The highlight of the evening was when Nina invited all of the 3LC participants to join her on stage, a highlight which was repeated in Edinburgh. Two very special moments.

Soon it was time to start. I had arranged to walk with Yvonne and we ended up starting all Three Moonwalks together.  I thoroughly enjoyed London – walking through Battersea Park as the lights went out,  past the impressive Fire-fighters of Chelsea, passing Big Ben as it struck three,  crossing Tower Bridge as the sun came up and walking along the South Bank with hugs aplenty en route. Just as on a long distance car journey you keep passing and being passed by the same people, people with roughly the same pace as you. This time it was Neil and Pat Hipkiss. I spent so long looking at Neil’s back I could now give a detailed description of every stitch and sequin on his bra!  Yvonne and I finished together in 6 hrs 55 – comfortably inside the 7 hr  target we had set ourselves. We were greeted with hugs from Walk the Walks’s wonderful volunteers. Challenge 1 was now complete.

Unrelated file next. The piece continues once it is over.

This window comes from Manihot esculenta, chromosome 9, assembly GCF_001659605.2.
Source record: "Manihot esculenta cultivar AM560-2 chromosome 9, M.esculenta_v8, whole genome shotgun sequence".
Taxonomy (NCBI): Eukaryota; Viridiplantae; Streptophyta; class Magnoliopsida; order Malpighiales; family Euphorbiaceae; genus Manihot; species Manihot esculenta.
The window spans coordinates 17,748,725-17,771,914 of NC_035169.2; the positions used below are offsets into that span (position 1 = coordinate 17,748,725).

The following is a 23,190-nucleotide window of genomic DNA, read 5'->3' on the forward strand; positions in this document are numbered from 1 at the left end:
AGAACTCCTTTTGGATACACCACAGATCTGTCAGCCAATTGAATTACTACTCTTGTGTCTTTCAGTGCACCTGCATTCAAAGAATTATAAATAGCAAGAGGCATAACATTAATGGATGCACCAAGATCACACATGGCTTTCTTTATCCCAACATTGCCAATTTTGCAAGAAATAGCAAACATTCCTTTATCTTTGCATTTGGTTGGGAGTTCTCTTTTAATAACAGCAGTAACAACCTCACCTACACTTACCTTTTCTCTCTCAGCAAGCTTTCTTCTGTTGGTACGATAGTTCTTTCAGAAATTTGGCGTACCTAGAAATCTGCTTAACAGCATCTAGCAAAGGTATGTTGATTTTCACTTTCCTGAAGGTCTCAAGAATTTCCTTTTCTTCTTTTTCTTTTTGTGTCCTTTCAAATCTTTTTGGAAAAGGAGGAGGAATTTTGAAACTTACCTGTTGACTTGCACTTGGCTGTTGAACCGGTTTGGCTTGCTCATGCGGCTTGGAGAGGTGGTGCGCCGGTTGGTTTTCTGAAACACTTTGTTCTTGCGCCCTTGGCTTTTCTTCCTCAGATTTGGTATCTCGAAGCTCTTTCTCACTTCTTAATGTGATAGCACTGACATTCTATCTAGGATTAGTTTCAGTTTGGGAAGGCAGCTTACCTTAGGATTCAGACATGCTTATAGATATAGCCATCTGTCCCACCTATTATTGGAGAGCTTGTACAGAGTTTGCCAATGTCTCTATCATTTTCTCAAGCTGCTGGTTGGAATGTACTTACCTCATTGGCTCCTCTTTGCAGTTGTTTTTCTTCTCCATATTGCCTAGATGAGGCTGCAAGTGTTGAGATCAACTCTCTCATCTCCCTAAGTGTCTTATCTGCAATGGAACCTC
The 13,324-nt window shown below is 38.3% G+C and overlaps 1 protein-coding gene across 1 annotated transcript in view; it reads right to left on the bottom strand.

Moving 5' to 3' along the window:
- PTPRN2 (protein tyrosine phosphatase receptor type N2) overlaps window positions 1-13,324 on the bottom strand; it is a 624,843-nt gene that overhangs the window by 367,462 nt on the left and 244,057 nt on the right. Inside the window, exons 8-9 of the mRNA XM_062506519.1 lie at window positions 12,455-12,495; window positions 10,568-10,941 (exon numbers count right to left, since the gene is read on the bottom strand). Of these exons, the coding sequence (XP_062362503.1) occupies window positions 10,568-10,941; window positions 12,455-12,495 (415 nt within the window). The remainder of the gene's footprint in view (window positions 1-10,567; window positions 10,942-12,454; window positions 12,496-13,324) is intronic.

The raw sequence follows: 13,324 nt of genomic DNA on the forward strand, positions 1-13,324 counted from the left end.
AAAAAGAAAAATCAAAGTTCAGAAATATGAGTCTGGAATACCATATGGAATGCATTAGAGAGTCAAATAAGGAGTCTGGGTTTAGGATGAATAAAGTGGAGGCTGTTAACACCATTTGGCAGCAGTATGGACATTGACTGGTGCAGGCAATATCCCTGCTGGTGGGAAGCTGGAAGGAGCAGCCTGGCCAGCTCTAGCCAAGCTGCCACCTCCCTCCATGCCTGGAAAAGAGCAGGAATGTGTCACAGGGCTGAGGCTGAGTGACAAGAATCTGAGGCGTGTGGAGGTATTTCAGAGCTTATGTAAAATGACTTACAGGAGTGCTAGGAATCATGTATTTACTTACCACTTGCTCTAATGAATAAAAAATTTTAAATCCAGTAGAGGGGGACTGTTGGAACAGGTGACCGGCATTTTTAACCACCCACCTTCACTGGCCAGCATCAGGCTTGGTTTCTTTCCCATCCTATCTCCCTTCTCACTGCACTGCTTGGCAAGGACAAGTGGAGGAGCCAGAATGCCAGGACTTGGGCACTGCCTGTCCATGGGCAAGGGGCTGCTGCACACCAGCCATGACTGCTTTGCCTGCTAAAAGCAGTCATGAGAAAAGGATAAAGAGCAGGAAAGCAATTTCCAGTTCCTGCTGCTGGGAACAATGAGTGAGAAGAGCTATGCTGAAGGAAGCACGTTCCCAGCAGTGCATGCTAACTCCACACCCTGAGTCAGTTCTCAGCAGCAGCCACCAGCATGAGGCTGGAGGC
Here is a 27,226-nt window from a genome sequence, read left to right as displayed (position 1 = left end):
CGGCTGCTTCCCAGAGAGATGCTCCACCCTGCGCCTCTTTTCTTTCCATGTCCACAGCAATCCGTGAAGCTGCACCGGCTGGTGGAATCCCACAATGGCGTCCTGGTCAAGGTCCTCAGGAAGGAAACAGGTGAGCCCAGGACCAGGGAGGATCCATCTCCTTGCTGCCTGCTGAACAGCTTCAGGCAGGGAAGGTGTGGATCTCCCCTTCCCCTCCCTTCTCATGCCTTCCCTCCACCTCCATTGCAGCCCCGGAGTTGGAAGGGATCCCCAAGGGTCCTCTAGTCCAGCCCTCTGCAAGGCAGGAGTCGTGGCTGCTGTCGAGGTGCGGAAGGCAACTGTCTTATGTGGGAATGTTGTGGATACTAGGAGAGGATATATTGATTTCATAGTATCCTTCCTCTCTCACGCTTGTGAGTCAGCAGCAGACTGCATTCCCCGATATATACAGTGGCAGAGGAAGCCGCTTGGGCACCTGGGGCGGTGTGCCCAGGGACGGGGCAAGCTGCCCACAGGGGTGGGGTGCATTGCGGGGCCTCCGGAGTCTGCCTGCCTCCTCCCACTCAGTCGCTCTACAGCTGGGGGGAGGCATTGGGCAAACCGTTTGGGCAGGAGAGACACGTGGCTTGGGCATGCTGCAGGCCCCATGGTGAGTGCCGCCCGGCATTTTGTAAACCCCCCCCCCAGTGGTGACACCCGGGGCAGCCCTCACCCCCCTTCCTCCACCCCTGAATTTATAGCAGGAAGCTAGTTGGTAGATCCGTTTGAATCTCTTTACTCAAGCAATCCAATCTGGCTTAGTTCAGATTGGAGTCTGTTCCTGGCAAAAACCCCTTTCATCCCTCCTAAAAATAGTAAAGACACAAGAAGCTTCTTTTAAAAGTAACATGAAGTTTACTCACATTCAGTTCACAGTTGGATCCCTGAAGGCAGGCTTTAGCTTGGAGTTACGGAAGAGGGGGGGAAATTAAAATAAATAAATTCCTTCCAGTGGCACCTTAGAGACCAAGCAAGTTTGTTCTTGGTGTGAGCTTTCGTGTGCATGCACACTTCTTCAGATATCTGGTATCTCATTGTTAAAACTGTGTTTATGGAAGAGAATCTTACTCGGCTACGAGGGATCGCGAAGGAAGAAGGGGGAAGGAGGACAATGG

Edinburgh Moonwalk

Three weeks later, it was fun welcoming my fellow challengers to my home city. A few of us caught up on the Friday night, amongst the pre-show dinners and happy hour survivors of the Omni Centre, and soon got the weekend off to a great start.   The fun continued on Saturday – Trouble in Transit set up camp at ours, while my husband Tom acted as cook, chauffeur and bottle-washer for the weekend.  We gave the T.i.Ts a quick tour around the city in the afternoon, pointing out the main milestones of the route, before loading up on pasta. Soon we were within Moonwalk City, and this time it truly was a reunion.  The promised sunshine faded but the few showers were nothing like the previous year’s deluge.  Not long after 11pm, it was then time to set off. As ever my fellow citizens did not disappoint and they were out cheering and supporting us all around the route, sometimes in force and others on their own – from the Easter Road and West End pub-goers, to the lady in Craigleith with the bras in her window, to the Leith hairdressers with their oranges.